In reading the Auditor General's latest report on inappropriate spending by members of the provincial legislature, there are some little things that pop up at you:
1. The $1,000 then-finance minister Loyola Sullivan paid to Mile One Stadium in 2005. What was that for?
2. The partisan expenditures. Since these things are obviously verboten - no ethical relative defense applies to that one, there Premier - how come the Auditor General didn't expose every single instance of this corrupt practice? It doesn't matter that the amount was only around $11,000.
That might just be the bit that was so obvious the auditors - who buggered up sections of other reports on the legislature - couldn't miss it. Perhaps there is more of the misdirected funding buried in some of the other accounts.
Partisan expenditures relate to supporting a Member's political party and would be considered an inappropriate constituency allowance expenditure. I note that the Green Commission Report indicated that expenses related to politically partisan activities should not be a reimbursable constituency allowance expense.
During the review, we identified only $11,093 during the period 1989-90 through to 2005-06 in claims that could be considered partisan in nature. However, there was no Member who had significant claims relating to partisan expenditures. Some of the items we did identify as partisan included:
- advertisement to thank voters;
- refreshments and facility rental for party meeting;
- flowers to other Member for election congratulations;
- dinner tickets for various party associations;
- expense claim to attend party convention;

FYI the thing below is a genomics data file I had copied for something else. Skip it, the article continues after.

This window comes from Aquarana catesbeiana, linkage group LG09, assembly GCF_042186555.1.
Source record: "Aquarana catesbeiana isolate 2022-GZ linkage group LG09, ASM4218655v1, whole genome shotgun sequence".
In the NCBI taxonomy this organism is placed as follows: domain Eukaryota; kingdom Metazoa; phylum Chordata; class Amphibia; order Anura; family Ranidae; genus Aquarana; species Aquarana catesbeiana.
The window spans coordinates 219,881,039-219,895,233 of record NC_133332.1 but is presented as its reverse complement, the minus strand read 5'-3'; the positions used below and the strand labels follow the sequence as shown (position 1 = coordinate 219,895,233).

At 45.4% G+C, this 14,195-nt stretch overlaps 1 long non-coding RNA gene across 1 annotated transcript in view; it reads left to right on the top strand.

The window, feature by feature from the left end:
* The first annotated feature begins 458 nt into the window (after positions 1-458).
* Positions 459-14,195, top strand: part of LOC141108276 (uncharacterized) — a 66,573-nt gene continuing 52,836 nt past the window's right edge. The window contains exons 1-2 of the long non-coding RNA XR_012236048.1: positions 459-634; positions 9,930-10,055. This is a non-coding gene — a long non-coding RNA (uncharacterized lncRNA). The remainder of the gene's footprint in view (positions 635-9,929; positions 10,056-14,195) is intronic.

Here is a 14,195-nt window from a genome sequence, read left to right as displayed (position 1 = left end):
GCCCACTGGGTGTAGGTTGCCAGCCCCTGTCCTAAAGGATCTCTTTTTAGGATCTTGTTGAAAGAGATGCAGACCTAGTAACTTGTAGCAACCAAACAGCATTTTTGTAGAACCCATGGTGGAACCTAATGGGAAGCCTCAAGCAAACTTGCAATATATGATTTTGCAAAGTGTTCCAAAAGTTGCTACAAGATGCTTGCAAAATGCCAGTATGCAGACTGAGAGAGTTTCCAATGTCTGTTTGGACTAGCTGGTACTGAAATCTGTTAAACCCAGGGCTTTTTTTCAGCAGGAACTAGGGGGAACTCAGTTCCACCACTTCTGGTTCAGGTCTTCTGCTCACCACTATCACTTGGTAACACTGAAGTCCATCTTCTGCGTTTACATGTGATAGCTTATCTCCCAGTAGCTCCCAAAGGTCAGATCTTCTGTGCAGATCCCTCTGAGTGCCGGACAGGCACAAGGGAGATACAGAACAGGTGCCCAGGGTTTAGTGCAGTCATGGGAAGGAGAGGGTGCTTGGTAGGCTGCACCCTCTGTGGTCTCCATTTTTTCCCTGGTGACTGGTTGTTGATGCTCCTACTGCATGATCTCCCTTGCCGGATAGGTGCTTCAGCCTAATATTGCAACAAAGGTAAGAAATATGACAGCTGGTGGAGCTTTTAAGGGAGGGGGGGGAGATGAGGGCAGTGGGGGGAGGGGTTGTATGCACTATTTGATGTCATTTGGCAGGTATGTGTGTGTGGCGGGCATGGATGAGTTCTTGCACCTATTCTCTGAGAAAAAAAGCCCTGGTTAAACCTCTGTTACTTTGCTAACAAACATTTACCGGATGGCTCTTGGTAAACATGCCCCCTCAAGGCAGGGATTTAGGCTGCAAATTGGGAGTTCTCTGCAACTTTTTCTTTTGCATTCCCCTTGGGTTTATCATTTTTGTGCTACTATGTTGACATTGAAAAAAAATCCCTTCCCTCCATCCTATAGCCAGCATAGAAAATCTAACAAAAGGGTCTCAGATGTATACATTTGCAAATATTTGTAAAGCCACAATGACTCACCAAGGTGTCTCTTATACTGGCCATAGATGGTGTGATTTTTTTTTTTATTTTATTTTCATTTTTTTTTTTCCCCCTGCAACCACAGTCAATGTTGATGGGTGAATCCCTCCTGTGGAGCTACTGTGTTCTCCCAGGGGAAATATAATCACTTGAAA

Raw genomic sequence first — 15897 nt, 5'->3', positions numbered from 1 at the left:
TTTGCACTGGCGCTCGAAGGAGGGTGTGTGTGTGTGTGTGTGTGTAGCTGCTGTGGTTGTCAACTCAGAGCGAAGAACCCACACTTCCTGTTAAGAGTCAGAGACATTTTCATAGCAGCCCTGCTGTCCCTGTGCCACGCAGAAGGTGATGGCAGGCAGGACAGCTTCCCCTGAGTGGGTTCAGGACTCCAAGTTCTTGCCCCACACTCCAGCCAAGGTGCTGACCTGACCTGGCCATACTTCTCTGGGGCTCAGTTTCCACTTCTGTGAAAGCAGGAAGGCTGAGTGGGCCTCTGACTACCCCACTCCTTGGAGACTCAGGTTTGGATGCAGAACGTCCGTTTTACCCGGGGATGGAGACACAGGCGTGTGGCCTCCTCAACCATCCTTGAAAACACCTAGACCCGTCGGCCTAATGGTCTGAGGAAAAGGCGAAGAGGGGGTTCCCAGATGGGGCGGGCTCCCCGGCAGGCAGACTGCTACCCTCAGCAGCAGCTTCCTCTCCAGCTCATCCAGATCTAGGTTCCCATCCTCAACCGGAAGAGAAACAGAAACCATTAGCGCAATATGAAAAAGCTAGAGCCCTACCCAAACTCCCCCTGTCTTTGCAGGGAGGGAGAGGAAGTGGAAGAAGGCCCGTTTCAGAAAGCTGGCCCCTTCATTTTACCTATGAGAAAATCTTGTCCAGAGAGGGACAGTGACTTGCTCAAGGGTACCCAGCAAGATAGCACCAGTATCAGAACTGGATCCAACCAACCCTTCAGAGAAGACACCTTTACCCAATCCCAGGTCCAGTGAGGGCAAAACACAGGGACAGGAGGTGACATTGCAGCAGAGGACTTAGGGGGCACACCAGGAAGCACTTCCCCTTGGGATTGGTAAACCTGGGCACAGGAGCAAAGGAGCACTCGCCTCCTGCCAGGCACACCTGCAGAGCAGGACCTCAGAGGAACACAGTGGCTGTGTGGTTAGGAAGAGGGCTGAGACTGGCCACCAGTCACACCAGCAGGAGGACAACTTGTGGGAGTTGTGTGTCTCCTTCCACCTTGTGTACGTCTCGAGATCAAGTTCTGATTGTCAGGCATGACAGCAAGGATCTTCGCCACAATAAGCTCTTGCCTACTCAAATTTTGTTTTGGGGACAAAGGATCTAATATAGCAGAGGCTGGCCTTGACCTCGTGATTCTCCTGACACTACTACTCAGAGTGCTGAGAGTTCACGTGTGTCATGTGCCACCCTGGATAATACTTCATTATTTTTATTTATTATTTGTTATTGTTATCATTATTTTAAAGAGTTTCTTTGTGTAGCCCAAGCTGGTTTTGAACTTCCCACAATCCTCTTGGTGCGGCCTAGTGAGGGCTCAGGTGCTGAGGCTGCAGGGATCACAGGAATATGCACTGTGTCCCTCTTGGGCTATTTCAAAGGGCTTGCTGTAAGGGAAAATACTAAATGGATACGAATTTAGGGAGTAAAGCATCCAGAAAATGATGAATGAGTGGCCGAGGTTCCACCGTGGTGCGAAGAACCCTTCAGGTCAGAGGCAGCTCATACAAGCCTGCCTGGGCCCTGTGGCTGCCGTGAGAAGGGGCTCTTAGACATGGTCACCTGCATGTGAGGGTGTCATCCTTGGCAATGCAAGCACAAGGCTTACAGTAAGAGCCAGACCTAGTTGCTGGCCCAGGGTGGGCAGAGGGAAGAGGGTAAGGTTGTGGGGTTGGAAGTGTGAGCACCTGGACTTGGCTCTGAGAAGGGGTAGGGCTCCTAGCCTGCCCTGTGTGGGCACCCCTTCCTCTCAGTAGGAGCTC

- players fees for political golf tournament (this same fee was denied on another Member's claim form); and
- Federal party fundraising events.
3. The AG's sudden lip-lock. For a man who was prepared to male wild accusations before without a shred of credible evidence to present, John Noseworthy's silence on Friday was interesting. Chief Justice Green didn't suggest the AG couldn't say anything at all, he just strongly hinted that an auditor might want to refrain from making accusing of criminality without having the knowledge or ability to make such a claim.
Then again, if I had to explain why only two people were named in the double-billing scandal but the problem was more widespread, I might be barring the doors and windows too.
4. The $2800 bucks. The current repayment issue for that money is listed in the Auditor General's report as if it was more than just a policy some members adopted. Did the Auditor General include the $2800 on the account as an overpayment made to members before he discovered in the course of another audit that the payments had actually be authorised?
Inquiring minds might want to stick a microphone down the newly dug rabbit hole the AG lives in and see if he actually made at least one inappropriate accusation against a member who received the money, legitimately, since it was approved by the legislature's management committee. Let's not even think about whether it was the right thing for the committee to approve the money in secret. Heck, even the Premier and Beth Marshall weren't prepared to try and stop the hand-out. Let's just see if Noseworthy actually made the accusation before he knew the facts.
5. How can the Auditor General tell us that Kathy Goudie received money for expenses after she resigned when she resigned well after the period covered by this audit?
6. If he can tell us that, why didn't he tell us about the $5,000 of public money Tom Rideout "gifted" in 2007 back-dated to 2006? Not only would that amount change Rideout's "gifting" total, it would also likely attract Noseworthy's attention for the backdating.
7. And while we are looking at "gifting" why did the AG bury the bit on inadequate documentation of "gifts" in the back? (Figure 35, page 64)
Turns out that of the $1.5 million or thereabouts in "gifts", 21% had inadequate documentation. The peak periods?
And was there any pattern to the inadequate documentation and who was submitting it? pattern that is beyond the fact that while the total "gifts" went up after the 2003 election, the instances of poor documentation went down.
It's the little things that sometimes really do catch your eye.